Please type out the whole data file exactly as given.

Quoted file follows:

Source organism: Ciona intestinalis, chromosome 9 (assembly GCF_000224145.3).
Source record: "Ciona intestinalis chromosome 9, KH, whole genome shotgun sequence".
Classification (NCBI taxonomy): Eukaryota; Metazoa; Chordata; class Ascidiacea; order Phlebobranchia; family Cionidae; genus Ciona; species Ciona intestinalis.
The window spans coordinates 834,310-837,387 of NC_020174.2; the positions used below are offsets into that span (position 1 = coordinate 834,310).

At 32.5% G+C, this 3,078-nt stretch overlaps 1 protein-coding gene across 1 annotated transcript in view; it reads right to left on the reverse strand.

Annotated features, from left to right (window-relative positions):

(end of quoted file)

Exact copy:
Source organism: Ciona intestinalis, chromosome 9 (assembly GCF_000224145.3).
Source record: "Ciona intestinalis chromosome 9, KH, whole genome shotgun sequence".
Classification (NCBI taxonomy): Eukaryota; Metazoa; Chordata; class Ascidiacea; order Phlebobranchia; family Cionidae; genus Ciona; species Ciona intestinalis.
The window spans coordinates 834,310-837,387 of NC_020174.2; the positions used below are offsets into that span (position 1 = coordinate 834,310).

At 32.5% G+C, this 3,078-nt stretch overlaps 1 protein-coding gene across 1 annotated transcript in view; it reads right to left on the reverse strand.

Annotated features, from left to right (window-relative positions):